As part of the plan for the lifting up the region, the Chinese government has created the Tibet Poverty Alleviation Office. Having collected the personal details and information of 590,000 impoverished people, the Poverty Alleviation Office is rapidly working to upgrade millions of impoverished Tibetans to a more modern lifestyle. Dashon, a 52-year-old resident described how for her entire life, every time it rained, she and her family had to leave the small hut they were living in. She was quoted in China Daily as saying “our house could have collapsed at any minute.”

But now Dashon, and 172 other families, are living in two-story modern homes with electricity and running water. Currently there are 236,000 Tibetan families in the process of being relocated to modern housing units. They will become the latest of the over hundreds of millions of people the Chinese Communist Party has raised from poverty in the last several decades alone.

China’s efforts to alleviate poverty do not stop at its borders. The standard of living in Latin America has vastly increased in the past two decades, primarily due to China investing over $500 billion in the region. Between 2000 and 2014, Chinese trade in Latin America has multiplied 22 times. Cooperation between the Marxist led-Sandinista government in Nicaragua and China, its primary trading partner, has reduced poverty by 30% between 2006 and 2014. Nicaragua’s Gross domestic product has risen by 36% in the process.

One the staples of Chinese investment is infrastructure development. In Ecuador, the Coca-Codo Sinclair Hydro-Electrical facility is under construction in a joint venture between Chinese corporations and the government led by the Bolivarian socialist Raphael Correa. Once the huge facility is completed, the flow of electricity in this impoverished nation will increase by a whopping 30%. Hydro-electrical power plants have also been erected in the impoverished regions of Brazil, Bolivia, and Argentina.

Thinking Beyond Capitalism?

When explaining capitalism in the 1930s, the widely respected economic John Maynard Keynes said: “Capitalism is the astounding belief that the most wickedest of men will do the most wickedest of things for the greatest good of everyone.” After being President of the United States for a few years, Roosevelt realized that free market policies of letting capitalists enrich themselves, while society lay in ruin all around them, were not going to fix the country. The times were desperate, and it was necessary to look elsewhere for inspiration.

It is widely recognized that Roosevelt and his advisors were inspired to launch the Works Progress Administration by the unprecedented successes of the Soviet Union’s Five Year Plans. Beginning in 1928, the Soviet government mobilized the population to industrialize the country. The result was transforming a previously agrarian country into a world industrial powerhouse.  The Soviet Union soon had a booming steel industry, out-producing every other country on the planet. The USSR also set world records in the production of tractors and the extraction of coal. In Ukraine, the centrally planned economy of the Soviet Union built what was then the world’s largest hydro-electrical power plant, the Dnieper Dam.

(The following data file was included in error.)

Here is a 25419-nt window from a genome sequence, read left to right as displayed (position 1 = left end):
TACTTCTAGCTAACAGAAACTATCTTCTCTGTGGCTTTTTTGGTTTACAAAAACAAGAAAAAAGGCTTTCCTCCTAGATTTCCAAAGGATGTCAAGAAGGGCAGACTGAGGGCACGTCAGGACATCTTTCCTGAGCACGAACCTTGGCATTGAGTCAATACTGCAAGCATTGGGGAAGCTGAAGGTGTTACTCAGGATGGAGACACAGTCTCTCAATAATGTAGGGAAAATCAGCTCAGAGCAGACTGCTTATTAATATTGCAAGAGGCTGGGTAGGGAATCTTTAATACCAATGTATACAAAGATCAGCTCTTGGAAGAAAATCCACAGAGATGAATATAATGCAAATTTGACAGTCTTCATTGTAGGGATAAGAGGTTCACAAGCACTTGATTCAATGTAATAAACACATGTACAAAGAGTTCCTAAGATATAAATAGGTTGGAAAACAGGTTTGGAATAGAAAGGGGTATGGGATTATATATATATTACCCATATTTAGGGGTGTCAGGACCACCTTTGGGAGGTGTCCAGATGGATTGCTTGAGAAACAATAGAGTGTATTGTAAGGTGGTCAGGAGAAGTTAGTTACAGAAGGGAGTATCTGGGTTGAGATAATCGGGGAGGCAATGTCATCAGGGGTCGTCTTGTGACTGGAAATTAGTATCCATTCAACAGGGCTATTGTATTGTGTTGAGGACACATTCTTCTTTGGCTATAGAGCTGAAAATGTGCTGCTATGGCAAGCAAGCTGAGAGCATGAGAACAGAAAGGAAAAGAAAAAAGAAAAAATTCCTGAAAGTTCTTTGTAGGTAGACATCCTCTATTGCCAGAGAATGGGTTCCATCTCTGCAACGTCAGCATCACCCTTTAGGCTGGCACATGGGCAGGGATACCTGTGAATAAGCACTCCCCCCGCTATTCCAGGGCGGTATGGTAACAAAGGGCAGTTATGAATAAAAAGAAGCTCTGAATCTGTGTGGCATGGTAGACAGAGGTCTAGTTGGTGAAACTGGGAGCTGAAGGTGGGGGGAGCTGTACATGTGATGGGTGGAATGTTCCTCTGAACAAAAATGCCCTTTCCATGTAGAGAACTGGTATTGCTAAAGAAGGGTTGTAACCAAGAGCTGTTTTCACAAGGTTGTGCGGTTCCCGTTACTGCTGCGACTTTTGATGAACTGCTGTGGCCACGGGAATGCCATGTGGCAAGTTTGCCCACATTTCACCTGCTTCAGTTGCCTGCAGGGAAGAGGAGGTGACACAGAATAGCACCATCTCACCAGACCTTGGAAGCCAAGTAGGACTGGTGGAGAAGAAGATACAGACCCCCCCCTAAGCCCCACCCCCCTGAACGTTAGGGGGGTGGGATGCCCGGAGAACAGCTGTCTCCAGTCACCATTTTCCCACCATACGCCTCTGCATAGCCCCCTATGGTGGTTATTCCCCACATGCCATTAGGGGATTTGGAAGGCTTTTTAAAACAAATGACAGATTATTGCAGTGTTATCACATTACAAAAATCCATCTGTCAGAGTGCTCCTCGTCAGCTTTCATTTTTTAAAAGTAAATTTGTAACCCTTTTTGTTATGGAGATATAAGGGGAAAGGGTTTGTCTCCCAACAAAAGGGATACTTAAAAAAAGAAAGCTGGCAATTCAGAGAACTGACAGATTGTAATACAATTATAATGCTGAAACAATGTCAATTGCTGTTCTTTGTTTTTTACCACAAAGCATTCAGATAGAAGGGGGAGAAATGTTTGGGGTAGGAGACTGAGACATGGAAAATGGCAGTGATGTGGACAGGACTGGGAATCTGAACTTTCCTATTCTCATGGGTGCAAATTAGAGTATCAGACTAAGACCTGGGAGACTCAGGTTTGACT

Interviewed about her work on the Dneiper Dam, Tatiana Federova told PBS “Even now, I think it’s like something out of a fairy tale. How was it possible, in one of the most difficult times, to raise these great construction sites? It was only possible through the unity of the people, and the love of the people for their idol, and for us, Stalin was an idol.”

The idiotic notion that free markets and deregulation are required for prosperity had been solidly refuted by events that took place in the USSR between 1928-1936. The idea that centrally planned economies “never produce anything” and “just don’t work” was proven to be absolutely false. Today, China’s heavily state- controlled economy is yet another testament to complete the falsehood of statements about how “socialism always fails.”

Today, the world’s largest hydro-electrical power plant is the Three Gorges Dam on Chinese Yangtze River. China is also leading the world in the development of new forms of energy, which could end the dependence on non-renewable resources and push the human race toward a new era of technological advancement.

One of Donald Trump’s promises during his Presidential campaign was that he would rebuild the infrastructure of the United States. However, as he appoints people to his upcoming cabinet, the cast of characters involves many former Wall Street bankers, figures from the Republican Party establishment, and adherents to neoliberal, free market ideology. Another four years of providing “tax incentives” to “job creators” is only going to make conditions worse for The Rust Belt.

It was Roosevelt’s willingness to study Soviet economic achievements, along with his alliance with organized labor, unemployment councils, and left-wing mass movements, that enabled him to build such a strong infrastructure, defeat the attempted “business plot” coup d’état against him, and eventually help defeat the Nazis.

If Trump genuinely wants to rescue the United States from its continual decay, perhaps rather than starting a trade war with China, he should look into the secrets behind their unprecedented successes. The greed of capitalists cannot be trusted to save the rustbelt. Rescuing the American heartland will require something that the Chinese people clearly have, and Trump has often invoked: “Political Will.”

New Eastern Outlook